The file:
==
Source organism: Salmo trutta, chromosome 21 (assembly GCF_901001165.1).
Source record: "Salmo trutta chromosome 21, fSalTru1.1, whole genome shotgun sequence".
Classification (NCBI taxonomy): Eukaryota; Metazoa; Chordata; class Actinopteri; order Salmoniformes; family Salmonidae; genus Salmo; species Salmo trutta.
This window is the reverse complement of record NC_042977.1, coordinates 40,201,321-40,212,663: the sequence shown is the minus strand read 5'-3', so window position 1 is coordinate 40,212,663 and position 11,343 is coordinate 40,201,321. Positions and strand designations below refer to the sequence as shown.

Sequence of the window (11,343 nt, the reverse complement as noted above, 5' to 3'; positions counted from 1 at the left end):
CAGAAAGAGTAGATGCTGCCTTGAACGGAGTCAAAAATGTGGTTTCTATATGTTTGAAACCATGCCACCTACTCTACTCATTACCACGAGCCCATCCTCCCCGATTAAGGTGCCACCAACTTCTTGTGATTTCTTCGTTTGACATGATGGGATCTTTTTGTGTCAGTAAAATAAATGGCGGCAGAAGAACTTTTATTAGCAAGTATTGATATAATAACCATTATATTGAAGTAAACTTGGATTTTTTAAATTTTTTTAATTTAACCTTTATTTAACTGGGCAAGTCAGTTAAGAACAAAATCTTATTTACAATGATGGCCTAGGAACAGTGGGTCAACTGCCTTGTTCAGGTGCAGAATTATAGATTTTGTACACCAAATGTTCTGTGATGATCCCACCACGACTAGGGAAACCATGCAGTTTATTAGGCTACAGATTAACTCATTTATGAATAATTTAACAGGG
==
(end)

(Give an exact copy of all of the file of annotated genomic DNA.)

Source organism: Salmo trutta, chromosome 21 (assembly GCF_901001165.1).
Source record: "Salmo trutta chromosome 21, fSalTru1.1, whole genome shotgun sequence".
Classification (NCBI taxonomy): Eukaryota; Metazoa; Chordata; class Actinopteri; order Salmoniformes; family Salmonidae; genus Salmo; species Salmo trutta.
This window is the reverse complement of record NC_042977.1, coordinates 40,201,321-40,212,663: the sequence shown is the minus strand read 5'-3', so window position 1 is coordinate 40,212,663 and position 11,343 is coordinate 40,201,321. Positions and strand designations below refer to the sequence as shown.

Sequence of the window (11,343 nt, the reverse complement as noted above, 5' to 3'; positions counted from 1 at the left end):
CAGAAAGAGTAGATGCTGCCTTGAACGGAGTCAAAAATGTGGTTTCTATATGTTTGAAACCATGCCACCTACTCTACTCATTACCACGAGCCCATCCTCCCCGATTAAGGTGCCACCAACTTCTTGTGATTTCTTCGTTTGACATGATGGGATCTTTTTGTGTCAGTAAAATAAATGGCGGCAGAAGAACTTTTATTAGCAAGTATTGATATAATAACCATTATATTGAAGTAAACTTGGATTTTTTAAATTTTTTTAATTTAACCTTTATTTAACTGGGCAAGTCAGTTAAGAACAAAATCTTATTTACAATGATGGCCTAGGAACAGTGGGTCAACTGCCTTGTTCAGGTGCAGAATTATAGATTTTGTACACCAAATGTTCTGTGATGATCCCACCACGACTAGGGAAACCATGCAGTTTATTAGGCTACAGATTAACTCATTTATGAATAATTTAACAGGG